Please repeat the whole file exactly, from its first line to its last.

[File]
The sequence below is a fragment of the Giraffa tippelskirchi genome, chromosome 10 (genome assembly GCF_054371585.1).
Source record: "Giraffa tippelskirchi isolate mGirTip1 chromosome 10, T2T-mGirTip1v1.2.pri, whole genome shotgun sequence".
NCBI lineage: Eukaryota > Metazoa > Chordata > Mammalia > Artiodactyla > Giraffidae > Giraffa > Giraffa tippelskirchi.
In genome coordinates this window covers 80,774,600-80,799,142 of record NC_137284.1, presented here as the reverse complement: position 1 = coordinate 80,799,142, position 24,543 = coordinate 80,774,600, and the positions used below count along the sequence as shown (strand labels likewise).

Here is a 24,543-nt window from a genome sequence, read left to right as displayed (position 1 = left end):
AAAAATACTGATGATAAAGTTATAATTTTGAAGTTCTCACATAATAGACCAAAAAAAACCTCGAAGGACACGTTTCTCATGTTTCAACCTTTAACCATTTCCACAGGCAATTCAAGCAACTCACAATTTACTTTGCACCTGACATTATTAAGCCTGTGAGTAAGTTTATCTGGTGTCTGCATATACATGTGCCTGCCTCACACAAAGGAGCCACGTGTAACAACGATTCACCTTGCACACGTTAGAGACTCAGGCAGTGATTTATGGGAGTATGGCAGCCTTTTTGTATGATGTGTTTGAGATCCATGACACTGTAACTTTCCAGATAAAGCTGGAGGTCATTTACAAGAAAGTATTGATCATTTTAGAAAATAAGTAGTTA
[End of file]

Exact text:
The sequence below is a fragment of the Giraffa tippelskirchi genome, chromosome 10 (genome assembly GCF_054371585.1).
Source record: "Giraffa tippelskirchi isolate mGirTip1 chromosome 10, T2T-mGirTip1v1.2.pri, whole genome shotgun sequence".
NCBI lineage: Eukaryota > Metazoa > Chordata > Mammalia > Artiodactyla > Giraffidae > Giraffa > Giraffa tippelskirchi.
In genome coordinates this window covers 80,774,600-80,799,142 of record NC_137284.1, presented here as the reverse complement: position 1 = coordinate 80,799,142, position 24,543 = coordinate 80,774,600, and the positions used below count along the sequence as shown (strand labels likewise).

Here is a 24,543-nt window from a genome sequence, read left to right as displayed (position 1 = left end):
AAAAATACTGATGATAAAGTTATAATTTTGAAGTTCTCACATAATAGACCAAAAAAAACCTCGAAGGACACGTTTCTCATGTTTCAACCTTTAACCATTTCCACAGGCAATTCAAGCAACTCACAATTTACTTTGCACCTGACATTATTAAGCCTGTGAGTAAGTTTATCTGGTGTCTGCATATACATGTGCCTGCCTCACACAAAGGAGCCACGTGTAACAACGATTCACCTTGCACACGTTAGAGACTCAGGCAGTGATTTATGGGAGTATGGCAGCCTTTTTGTATGATGTGTTTGAGATCCATGACACTGTAACTTTCCAGATAAAGCTGGAGGTCATTTACAAGAAAGTATTGATCATTTTAGAAAATAAGTAGTTA